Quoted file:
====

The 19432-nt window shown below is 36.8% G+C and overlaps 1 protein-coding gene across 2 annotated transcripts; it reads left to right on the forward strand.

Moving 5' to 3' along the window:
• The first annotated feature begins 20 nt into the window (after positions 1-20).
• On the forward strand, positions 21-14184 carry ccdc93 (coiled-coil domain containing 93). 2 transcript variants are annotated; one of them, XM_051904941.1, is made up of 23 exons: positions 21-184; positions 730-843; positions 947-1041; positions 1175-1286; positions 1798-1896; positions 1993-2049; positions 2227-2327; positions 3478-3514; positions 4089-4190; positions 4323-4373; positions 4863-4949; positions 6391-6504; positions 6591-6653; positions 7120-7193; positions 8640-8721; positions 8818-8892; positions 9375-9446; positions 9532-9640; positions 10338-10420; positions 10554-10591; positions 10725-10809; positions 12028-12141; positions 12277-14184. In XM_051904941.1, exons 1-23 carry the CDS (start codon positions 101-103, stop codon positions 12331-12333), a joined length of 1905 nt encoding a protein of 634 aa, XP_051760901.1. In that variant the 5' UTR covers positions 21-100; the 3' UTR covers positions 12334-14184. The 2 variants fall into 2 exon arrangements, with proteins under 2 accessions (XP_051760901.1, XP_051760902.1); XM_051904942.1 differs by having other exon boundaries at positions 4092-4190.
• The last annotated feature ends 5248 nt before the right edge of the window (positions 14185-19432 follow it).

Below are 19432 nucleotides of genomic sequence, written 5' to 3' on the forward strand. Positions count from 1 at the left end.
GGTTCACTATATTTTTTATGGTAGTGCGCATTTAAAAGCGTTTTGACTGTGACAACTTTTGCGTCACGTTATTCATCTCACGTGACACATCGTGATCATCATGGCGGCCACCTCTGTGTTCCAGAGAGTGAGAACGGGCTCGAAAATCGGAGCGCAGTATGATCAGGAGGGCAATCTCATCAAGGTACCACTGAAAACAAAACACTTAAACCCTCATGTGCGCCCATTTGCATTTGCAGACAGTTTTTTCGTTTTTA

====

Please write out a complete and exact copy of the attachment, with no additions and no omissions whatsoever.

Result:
The 19432-nt window shown below is 36.8% G+C and overlaps 1 protein-coding gene across 2 annotated transcripts; it reads left to right on the forward strand.

Moving 5' to 3' along the window:
• The first annotated feature begins 20 nt into the window (after positions 1-20).
• On the forward strand, positions 21-14184 carry ccdc93 (coiled-coil domain containing 93). 2 transcript variants are annotated; one of them, XM_051904941.1, is made up of 23 exons: positions 21-184; positions 730-843; positions 947-1041; positions 1175-1286; positions 1798-1896; positions 1993-2049; positions 2227-2327; positions 3478-3514; positions 4089-4190; positions 4323-4373; positions 4863-4949; positions 6391-6504; positions 6591-6653; positions 7120-7193; positions 8640-8721; positions 8818-8892; positions 9375-9446; positions 9532-9640; positions 10338-10420; positions 10554-10591; positions 10725-10809; positions 12028-12141; positions 12277-14184. In XM_051904941.1, exons 1-23 carry the CDS (start codon positions 101-103, stop codon positions 12331-12333), a joined length of 1905 nt encoding a protein of 634 aa, XP_051760901.1. In that variant the 5' UTR covers positions 21-100; the 3' UTR covers positions 12334-14184. The 2 variants fall into 2 exon arrangements, with proteins under 2 accessions (XP_051760901.1, XP_051760902.1); XM_051904942.1 differs by having other exon boundaries at positions 4092-4190.
• The last annotated feature ends 5248 nt before the right edge of the window (positions 14185-19432 follow it).

Below are 19432 nucleotides of genomic sequence, written 5' to 3' on the forward strand. Positions count from 1 at the left end.
GGTTCACTATATTTTTTATGGTAGTGCGCATTTAAAAGCGTTTTGACTGTGACAACTTTTGCGTCACGTTATTCATCTCACGTGACACATCGTGATCATCATGGCGGCCACCTCTGTGTTCCAGAGAGTGAGAACGGGCTCGAAAATCGGAGCGCAGTATGATCAGGAGGGCAATCTCATCAAGGTACCACTGAAAACAAAACACTTAAACCCTCATGTGCGCCCATTTGCATTTGCAGACAGTTTTTTCGTTTTTA